Navigation Links
HIV Survival Improves If Patients Stay in Care

People with HIV who drop out of care do not live as long as those who remain under a doctor's treatment, said Baylor College of Medicine and Veterans Affairs researchers in a report published in the June 1 issue of Clinical Infectious Diseases and available on line.

"In an era when highly active therapy directed against HIV (the human immunodeficiency virus that causes AIDS) is keeping people alive, understanding the value of regular medical care is crucial," said Dr. Thomas Giordano, assistant professor of medicine infectious diseases at BCM and lead author of the report.

"We know that adherence to medications is critically important," said Giordano. "Patients who have trouble taking their medicines regularly will do less well. But what about those people who aren't even seeing a doctor regularly" Before this study, we had only a vague understanding of the magnitude of the problem, and we certainly didn't know whether it affected survival."

While HIV is now a chronic or lifelong disease, it is one that typically strikes at a relatively young age. That makes the population different from those who have high blood pressure or adult-onset diabetes.

"These patients often have a lot of other things going on. They are young. Often, they face challenges of substance abuse, mental health problems and financial issues. Now they have to stay in care the rest of their lives, which may be 20, 30, 40 or more years."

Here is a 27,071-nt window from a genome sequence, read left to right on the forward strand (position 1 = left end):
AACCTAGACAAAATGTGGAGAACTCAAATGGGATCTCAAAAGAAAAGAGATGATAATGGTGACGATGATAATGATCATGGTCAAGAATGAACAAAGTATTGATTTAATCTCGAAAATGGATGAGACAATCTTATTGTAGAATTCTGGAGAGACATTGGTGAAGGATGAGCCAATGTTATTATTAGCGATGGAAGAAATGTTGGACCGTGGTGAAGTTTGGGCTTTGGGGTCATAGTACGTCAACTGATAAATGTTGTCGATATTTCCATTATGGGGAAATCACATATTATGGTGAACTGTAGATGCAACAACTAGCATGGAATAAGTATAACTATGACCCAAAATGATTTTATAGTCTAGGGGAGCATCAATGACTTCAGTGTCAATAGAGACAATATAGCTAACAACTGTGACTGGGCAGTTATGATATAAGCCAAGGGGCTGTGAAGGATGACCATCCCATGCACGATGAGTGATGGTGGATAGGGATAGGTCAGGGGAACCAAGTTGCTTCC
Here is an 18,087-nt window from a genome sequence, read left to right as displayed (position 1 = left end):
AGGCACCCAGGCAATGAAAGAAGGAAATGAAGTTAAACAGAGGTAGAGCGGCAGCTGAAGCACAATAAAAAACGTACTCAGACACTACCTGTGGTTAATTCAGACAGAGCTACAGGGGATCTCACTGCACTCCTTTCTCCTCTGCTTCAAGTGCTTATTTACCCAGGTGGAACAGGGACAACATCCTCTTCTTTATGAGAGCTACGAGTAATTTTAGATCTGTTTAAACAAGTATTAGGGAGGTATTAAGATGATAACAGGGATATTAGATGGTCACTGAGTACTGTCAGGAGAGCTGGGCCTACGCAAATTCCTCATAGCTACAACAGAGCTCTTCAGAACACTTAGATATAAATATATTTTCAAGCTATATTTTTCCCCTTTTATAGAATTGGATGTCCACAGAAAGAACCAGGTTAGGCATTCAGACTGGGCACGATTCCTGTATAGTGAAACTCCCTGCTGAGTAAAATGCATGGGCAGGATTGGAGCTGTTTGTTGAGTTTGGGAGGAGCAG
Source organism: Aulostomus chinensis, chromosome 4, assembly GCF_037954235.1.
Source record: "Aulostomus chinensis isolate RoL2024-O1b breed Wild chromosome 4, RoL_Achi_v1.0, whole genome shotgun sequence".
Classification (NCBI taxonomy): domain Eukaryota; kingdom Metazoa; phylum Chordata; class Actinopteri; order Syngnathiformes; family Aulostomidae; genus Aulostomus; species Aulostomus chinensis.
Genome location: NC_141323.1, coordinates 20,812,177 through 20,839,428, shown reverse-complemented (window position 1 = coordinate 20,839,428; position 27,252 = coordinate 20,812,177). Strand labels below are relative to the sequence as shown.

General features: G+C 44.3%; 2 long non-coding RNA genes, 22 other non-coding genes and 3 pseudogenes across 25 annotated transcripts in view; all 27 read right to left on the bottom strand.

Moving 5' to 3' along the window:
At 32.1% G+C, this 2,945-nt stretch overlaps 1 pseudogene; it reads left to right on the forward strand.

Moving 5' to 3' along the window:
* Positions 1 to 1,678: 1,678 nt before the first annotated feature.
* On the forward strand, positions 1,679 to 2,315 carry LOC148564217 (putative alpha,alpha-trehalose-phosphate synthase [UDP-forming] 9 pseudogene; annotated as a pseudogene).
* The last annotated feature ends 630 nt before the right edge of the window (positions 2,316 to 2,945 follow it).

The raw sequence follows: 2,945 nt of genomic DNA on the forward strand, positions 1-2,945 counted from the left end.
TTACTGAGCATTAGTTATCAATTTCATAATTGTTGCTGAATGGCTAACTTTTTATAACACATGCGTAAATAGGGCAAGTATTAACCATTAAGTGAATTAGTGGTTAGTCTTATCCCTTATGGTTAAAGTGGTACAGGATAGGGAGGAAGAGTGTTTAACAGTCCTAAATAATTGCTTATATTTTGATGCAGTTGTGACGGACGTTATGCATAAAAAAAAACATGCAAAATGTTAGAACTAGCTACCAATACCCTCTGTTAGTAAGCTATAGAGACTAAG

Giordano's study, carried out in the Veterans Affairs population, determined that staying in care made a difference to longevity. Studying those in the VA population eliminated the issue of ability to pay for care, enabling him and his colleagues to look at care alone.

Giordano and his colleagues looked at 2,619 men with HIV for more than four years. Most were diagnosed between 1997-1998 at a VA hospital or clinic and began treatment after Jan. 1, 1997.

Researchers di vided the men into four groups based on the number of quarters in the first year after starting treatment that they visited their HIV physicians or health care provider. Sixty-four percent of them had at least one visit in all four quarters, 18 percent in three of four quarters, 11 percent in two of four quarters and 6 percent in only one quarter. The researchers then looked at how long the patients survived after that first year.

Sixteen percent of the patients died. Those who had poorer retention in care or visited the physicians less during the year after starting treatment had a greater risk of dying than those who saw the physicians at least once each quarter. Patients with visits in one quarter had nearly twice the risk of dying compared to patients with visits in all four quarters.

"The next step is to figure out how to get them to stay in care," said Giordano. He plans to look for ways to intervene in this process. He is now studying a group of people who are newly diagnosed with HIV in Houston to evaluate the effects of knowledge about the disease socioeconomics, and other factors on retention in care.